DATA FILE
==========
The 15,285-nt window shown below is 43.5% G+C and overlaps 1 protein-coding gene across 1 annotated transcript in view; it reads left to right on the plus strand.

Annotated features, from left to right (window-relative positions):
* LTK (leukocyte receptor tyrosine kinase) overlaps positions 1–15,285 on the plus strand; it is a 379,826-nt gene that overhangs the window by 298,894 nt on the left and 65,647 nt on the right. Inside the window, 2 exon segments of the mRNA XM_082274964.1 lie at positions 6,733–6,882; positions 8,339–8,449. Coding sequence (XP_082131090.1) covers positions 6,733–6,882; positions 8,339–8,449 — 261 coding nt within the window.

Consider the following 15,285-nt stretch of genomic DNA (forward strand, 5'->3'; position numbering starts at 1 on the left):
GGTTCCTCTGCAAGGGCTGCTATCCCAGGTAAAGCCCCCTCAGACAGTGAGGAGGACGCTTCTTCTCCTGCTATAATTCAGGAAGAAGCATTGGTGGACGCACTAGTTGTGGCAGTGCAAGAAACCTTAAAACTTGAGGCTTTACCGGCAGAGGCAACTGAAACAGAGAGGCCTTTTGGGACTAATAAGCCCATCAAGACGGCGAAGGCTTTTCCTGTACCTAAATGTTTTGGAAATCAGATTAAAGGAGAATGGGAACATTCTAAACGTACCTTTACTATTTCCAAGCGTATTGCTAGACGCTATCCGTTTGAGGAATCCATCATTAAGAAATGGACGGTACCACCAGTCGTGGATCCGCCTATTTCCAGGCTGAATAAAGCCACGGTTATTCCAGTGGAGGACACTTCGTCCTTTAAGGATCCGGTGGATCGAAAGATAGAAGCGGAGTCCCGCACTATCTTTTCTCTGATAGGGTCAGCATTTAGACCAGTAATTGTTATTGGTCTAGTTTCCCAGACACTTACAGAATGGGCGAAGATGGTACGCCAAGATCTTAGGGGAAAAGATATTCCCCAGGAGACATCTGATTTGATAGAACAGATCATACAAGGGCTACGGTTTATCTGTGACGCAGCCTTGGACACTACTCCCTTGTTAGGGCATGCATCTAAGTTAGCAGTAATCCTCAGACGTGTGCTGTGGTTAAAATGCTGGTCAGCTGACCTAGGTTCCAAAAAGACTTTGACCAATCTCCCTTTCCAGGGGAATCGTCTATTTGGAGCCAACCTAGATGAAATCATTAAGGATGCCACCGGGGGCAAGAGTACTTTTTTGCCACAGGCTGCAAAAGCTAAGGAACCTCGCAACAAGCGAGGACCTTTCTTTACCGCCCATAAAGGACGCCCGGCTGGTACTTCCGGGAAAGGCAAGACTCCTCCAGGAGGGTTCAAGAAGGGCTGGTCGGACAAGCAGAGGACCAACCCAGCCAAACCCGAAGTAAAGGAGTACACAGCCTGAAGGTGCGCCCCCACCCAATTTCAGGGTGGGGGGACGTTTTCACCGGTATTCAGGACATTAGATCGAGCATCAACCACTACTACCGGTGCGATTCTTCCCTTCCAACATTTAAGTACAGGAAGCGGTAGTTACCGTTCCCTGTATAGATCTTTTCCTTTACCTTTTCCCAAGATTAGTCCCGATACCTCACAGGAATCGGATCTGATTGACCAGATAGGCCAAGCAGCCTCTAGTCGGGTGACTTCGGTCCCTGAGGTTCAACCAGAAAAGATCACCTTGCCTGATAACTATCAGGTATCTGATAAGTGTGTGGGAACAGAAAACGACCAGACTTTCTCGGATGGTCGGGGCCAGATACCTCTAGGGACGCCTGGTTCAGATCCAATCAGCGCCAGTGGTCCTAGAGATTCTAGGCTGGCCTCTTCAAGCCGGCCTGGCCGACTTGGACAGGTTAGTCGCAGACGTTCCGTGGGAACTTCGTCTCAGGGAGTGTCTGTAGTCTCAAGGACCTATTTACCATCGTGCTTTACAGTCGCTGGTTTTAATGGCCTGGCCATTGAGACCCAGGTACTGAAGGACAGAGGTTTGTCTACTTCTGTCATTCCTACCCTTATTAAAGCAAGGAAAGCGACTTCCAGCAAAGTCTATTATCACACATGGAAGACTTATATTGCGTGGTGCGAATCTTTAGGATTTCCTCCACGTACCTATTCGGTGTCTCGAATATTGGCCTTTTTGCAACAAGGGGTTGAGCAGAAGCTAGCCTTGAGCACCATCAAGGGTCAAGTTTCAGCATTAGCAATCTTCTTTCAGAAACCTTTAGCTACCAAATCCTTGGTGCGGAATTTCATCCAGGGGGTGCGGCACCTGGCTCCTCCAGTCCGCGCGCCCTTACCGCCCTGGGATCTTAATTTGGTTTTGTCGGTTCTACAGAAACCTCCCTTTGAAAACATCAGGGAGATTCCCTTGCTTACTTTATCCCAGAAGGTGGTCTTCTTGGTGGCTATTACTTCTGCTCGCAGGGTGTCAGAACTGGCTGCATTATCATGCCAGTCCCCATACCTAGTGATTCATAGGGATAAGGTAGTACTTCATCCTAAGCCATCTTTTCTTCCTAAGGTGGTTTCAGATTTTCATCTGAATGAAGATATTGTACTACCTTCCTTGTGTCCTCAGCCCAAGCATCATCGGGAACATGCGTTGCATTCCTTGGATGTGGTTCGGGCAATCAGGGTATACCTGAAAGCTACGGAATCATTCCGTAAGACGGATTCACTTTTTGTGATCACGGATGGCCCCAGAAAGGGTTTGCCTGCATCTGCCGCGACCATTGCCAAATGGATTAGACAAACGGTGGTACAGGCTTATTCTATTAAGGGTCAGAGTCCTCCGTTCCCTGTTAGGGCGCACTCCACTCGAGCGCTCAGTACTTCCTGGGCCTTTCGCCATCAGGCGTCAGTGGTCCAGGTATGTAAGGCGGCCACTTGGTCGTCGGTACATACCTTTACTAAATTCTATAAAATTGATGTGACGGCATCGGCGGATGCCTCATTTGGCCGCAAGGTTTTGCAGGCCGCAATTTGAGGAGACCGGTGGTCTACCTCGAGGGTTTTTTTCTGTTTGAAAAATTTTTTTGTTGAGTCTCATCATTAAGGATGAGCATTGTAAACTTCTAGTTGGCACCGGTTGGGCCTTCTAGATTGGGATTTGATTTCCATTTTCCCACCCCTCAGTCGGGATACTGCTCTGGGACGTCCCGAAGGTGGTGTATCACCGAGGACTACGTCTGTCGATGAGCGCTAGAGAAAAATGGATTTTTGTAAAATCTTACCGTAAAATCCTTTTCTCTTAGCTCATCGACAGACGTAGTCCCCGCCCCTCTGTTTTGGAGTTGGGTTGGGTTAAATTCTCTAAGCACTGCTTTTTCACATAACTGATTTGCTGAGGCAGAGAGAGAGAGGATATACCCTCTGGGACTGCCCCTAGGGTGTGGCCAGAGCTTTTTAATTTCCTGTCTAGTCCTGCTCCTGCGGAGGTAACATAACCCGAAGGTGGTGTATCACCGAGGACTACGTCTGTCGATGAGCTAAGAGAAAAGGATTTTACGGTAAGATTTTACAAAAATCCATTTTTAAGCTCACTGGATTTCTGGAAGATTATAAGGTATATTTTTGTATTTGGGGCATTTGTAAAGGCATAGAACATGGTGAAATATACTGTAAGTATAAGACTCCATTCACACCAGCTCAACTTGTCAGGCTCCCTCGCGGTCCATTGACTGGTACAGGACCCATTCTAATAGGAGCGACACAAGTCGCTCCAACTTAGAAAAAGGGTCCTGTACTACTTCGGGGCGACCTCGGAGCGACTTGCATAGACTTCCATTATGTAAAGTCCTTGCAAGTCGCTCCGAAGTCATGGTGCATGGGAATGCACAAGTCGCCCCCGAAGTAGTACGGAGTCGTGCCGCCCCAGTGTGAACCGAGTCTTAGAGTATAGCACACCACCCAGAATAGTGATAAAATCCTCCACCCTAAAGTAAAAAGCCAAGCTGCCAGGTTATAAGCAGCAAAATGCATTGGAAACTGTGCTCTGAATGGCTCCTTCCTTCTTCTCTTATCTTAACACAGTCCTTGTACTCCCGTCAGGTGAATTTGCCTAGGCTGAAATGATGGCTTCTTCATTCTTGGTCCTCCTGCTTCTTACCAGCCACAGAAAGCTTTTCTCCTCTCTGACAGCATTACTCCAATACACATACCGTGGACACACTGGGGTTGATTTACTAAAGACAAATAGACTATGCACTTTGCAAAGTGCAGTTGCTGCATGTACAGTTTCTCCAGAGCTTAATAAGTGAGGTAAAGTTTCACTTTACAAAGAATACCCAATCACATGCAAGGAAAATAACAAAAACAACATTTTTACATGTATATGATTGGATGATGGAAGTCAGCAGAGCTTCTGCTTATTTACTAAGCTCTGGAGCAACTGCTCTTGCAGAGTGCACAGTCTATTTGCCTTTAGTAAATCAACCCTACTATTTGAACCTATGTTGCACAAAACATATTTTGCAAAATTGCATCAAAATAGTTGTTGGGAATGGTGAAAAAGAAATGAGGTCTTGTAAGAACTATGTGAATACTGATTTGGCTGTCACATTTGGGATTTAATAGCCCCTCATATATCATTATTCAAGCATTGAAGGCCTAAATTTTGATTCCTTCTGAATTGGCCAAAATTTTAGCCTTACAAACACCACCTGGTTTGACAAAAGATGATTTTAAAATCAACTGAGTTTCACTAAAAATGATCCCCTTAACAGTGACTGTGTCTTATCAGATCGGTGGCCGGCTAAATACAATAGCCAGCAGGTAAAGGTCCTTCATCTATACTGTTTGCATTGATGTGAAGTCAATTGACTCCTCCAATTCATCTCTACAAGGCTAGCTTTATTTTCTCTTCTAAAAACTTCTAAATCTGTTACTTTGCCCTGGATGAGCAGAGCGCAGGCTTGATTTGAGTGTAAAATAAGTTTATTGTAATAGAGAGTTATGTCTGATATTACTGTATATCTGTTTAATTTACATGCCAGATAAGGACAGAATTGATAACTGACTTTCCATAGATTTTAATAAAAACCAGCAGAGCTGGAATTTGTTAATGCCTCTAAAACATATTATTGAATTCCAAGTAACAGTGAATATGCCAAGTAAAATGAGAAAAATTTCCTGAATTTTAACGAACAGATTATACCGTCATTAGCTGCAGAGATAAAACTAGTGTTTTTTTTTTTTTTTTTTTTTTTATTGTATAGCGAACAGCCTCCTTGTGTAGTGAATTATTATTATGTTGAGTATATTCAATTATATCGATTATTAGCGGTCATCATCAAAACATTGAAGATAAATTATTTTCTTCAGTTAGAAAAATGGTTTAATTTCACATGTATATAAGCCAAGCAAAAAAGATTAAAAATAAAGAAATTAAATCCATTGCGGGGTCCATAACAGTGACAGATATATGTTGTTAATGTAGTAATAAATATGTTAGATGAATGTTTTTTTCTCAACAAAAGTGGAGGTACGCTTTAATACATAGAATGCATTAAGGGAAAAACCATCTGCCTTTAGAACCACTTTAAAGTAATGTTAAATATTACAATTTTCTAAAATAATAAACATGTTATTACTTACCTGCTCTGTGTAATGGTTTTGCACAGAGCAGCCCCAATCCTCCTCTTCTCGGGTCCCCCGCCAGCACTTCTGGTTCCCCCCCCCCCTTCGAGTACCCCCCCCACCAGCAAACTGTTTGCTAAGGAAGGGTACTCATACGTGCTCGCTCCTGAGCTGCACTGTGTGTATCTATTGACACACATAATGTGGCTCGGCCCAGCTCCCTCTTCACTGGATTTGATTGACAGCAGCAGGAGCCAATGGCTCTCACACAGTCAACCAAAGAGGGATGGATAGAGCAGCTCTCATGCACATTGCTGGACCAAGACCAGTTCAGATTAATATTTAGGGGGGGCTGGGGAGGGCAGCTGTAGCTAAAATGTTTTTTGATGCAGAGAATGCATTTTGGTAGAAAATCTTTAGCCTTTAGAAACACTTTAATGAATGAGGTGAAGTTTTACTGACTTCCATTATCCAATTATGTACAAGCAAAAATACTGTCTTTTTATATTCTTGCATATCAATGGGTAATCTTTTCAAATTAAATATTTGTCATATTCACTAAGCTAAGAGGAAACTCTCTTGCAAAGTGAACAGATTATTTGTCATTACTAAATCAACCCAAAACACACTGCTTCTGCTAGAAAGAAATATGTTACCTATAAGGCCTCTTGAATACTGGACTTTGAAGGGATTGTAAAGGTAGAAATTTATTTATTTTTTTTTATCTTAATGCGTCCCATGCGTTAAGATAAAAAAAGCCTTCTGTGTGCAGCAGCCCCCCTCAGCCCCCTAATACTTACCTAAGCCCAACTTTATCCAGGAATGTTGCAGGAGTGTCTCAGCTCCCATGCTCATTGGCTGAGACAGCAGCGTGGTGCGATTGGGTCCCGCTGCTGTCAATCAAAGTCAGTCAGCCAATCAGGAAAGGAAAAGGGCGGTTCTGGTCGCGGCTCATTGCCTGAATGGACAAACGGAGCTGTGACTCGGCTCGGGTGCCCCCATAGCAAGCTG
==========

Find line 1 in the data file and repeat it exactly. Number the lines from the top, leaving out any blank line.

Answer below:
The 15,285-nt window shown below is 43.5% G+C and overlaps 1 protein-coding gene across 1 annotated transcript in view; it reads left to right on the plus strand.